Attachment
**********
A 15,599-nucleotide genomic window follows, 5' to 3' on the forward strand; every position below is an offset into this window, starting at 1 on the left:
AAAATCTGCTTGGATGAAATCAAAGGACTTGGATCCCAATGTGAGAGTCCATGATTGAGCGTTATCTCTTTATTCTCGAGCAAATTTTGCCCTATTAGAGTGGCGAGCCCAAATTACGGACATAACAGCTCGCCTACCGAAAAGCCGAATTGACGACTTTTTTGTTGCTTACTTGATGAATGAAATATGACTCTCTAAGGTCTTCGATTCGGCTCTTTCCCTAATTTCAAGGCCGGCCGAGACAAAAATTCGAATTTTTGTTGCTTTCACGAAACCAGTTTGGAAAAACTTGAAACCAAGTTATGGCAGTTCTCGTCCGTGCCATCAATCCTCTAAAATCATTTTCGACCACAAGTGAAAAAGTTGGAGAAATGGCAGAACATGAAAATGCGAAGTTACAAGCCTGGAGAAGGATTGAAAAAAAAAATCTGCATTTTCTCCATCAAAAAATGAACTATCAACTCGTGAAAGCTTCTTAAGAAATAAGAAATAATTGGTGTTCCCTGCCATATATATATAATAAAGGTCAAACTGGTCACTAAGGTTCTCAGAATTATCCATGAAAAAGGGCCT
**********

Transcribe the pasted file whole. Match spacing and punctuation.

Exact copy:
A 15,599-nucleotide genomic window follows, 5' to 3' on the forward strand; every position below is an offset into this window, starting at 1 on the left:
AAAATCTGCTTGGATGAAATCAAAGGACTTGGATCCCAATGTGAGAGTCCATGATTGAGCGTTATCTCTTTATTCTCGAGCAAATTTTGCCCTATTAGAGTGGCGAGCCCAAATTACGGACATAACAGCTCGCCTACCGAAAAGCCGAATTGACGACTTTTTTGTTGCTTACTTGATGAATGAAATATGACTCTCTAAGGTCTTCGATTCGGCTCTTTCCCTAATTTCAAGGCCGGCCGAGACAAAAATTCGAATTTTTGTTGCTTTCACGAAACCAGTTTGGAAAAACTTGAAACCAAGTTATGGCAGTTCTCGTCCGTGCCATCAATCCTCTAAAATCATTTTCGACCACAAGTGAAAAAGTTGGAGAAATGGCAGAACATGAAAATGCGAAGTTACAAGCCTGGAGAAGGATTGAAAAAAAAAATCTGCATTTTCTCCATCAAAAAATGAACTATCAACTCGTGAAAGCTTCTTAAGAAATAAGAAATAATTGGTGTTCCCTGCCATATATATATAATAAAGGTCAAACTGGTCACTAAGGTTCTCAGAATTATCCATGAAAAAGGGCCT